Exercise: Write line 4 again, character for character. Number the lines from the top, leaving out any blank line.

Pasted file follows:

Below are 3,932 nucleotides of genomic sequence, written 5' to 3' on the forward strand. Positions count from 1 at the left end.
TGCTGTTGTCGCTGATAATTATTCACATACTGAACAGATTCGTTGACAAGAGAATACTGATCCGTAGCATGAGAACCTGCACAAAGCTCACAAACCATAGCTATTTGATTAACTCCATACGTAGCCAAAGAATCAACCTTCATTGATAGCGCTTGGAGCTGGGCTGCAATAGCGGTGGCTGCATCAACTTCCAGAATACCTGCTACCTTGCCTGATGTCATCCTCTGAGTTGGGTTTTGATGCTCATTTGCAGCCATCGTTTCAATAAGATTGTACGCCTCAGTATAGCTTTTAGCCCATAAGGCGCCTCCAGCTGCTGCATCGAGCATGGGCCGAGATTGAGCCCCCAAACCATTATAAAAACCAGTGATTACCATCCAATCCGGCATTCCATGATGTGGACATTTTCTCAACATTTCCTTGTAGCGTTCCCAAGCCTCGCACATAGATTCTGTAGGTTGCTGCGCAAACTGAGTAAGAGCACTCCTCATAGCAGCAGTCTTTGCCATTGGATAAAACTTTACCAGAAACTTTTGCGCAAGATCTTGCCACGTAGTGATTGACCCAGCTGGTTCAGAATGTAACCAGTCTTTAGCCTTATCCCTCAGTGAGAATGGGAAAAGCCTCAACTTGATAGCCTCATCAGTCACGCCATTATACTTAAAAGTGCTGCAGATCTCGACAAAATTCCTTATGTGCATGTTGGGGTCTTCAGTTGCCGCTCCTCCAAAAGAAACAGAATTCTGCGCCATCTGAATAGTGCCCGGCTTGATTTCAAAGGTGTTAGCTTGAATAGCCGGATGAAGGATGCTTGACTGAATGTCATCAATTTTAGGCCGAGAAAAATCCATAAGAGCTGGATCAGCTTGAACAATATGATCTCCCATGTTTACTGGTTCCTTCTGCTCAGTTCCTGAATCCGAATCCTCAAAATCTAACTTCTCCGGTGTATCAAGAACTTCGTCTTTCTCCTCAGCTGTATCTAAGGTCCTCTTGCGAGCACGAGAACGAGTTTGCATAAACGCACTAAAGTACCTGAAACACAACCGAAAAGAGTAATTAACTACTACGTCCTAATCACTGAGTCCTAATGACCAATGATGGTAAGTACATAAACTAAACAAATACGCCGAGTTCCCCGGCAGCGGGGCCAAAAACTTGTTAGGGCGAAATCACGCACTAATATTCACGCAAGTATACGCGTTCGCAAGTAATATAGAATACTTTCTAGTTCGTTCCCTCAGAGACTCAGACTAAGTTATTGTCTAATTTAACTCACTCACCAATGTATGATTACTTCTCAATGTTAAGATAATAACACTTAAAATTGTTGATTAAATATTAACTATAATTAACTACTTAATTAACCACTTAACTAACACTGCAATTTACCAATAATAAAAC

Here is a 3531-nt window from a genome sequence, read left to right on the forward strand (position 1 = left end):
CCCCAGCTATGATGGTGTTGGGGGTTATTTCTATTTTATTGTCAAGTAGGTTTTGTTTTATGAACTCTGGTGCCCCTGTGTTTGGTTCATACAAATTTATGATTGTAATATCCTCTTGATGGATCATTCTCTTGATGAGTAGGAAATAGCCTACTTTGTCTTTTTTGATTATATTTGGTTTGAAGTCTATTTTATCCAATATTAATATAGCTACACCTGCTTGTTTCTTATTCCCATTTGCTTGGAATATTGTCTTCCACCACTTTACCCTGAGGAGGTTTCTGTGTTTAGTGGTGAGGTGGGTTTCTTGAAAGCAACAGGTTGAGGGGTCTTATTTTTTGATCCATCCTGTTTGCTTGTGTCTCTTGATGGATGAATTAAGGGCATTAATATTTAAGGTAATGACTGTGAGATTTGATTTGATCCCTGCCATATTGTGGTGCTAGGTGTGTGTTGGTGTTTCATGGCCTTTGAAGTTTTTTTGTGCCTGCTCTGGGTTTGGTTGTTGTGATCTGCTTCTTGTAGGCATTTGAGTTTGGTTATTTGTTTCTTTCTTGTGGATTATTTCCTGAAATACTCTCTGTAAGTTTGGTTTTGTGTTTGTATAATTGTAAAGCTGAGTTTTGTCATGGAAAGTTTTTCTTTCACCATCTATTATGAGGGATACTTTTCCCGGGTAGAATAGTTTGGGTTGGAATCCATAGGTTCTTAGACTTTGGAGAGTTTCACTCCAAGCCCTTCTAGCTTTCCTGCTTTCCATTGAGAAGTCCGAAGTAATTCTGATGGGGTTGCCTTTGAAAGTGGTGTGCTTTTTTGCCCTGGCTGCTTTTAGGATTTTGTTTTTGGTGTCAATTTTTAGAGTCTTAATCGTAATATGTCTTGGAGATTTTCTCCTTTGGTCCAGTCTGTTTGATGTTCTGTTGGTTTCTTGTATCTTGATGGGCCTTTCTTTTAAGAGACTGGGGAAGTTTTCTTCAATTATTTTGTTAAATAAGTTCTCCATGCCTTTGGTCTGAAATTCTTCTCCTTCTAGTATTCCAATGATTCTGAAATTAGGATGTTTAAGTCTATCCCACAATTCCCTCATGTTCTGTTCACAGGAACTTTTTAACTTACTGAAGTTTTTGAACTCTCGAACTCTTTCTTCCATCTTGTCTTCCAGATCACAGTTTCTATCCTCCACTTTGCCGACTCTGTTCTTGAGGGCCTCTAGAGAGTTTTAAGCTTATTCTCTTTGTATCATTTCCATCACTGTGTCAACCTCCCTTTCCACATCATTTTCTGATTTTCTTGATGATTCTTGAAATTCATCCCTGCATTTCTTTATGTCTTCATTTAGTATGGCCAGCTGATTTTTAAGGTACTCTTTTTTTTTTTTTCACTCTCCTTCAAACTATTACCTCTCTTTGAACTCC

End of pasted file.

CCCCAGCTATGATGGTGTTGGGGGTTATTTCTATTTTATTGTCAAGTAGGTTTTGTTTTATGAACTCTGGTGCCCCTGTGTTTGGTTCATACAAATTTATGATTGTAATATCCTCTTGATGGATCATTCTCTTGATGAGTAGGAAATAGCCTACTTTGTCTTTTTTGATTATATTTGGTTTGAAGTCTATTTTATCCAATATTAATATAGCTACACCTGCTTGTTTCTTATTCCCATTTGCTTGGAATATTGTCTTCCACCACTTTACCCTGAGGAGGTTTCTGTGTTTAGTGGTGAGGTGGGTTTCTTGAAAGCAACAGGTTGAGGGGTCTTATTTTTTGATCCATCCTGTTTGCTTGTGTCTCTTGATGGATGAATTAAGGGCATTAATATTTAAGGTAATGACTGTGAGATTTGATTTGATCCCTGCCATATTGTGGTGCTAGGTGTGTGTTGGTGTTTCATGGCCTTTGAAGTTTTTTTGTGCCTGCTCTGGGTTTGGTTGTTGTGATCTGCTTCTTGTAGGCATTTGAGTTTGGTTATTTGTTTCTTTCTTGTGGATTATTTCCTGAAATACTCTCTGTAAGTTTGGTTTTGTGTTTGTATAATTGTAAAGCTGAGTTTTGTCATGGAAAGTTTTTCTTTCACCATCTATTATGAGGGATACTTTTCCCGGGTAGAATAGTTTGGGTTGGAATCCATAGGTTCTTAGACTTTGGAGAGTTTCACTCCAAGCCCTTCTAGCTTTCCTGCTTTCCATTGAGAAGTCCGAAGTAATTCTGATGGGGTTGCCTTTGAAAGTGGTGTGCTTTTTTGCCCTGGCTGCTTTTAGGATTTTGTTTTTGGTGTCAATTTTTAGAGTCTTAATCGTAATATGTCTTGGAGATTTTCTCCTTTGGTCCAGTCTGTTTGATGTTCTGTTGGTTTCTTGTATCTTGATGGGCCTTTCTTTTAAGAGACTGGGGAAGTTTTCTTCAATTATTTTGTTAAATAAGTTCTCCATGCCTTTGGTCTGAAATTCTTCTCCTTCTAGTATTCCAATGATTCTGAAATTAGGATGTTTAAGTCTATCCCACAATTCCCTCATGTTCTGTTCACAGGAACTTTTTAACTTACTGAAGTTTTTGAACTCTCGAACTCTTTCTTCCATCTTGTCTTCCAGATCACAGTTTCTATCCTCCACTTTGCCGACTCTGTTCTTGAGGGCCTCTAGAGAGTTTTAAGCTTATTCTCTTTGTATCATTTCCATCACTGTGTCAACCTCCCTTTCCACATCATTTTCTGATTTTCTTGATGATTCTTGAAATTCATCCCTGCATTTCTTTATGTCTTCATTTAGTATGGCCAGCTGATTTTTAAGGTACTCTTTTTTTTTTTTTCACTCTCCTTCAAACTATTACCTCTCTTTGAACTCC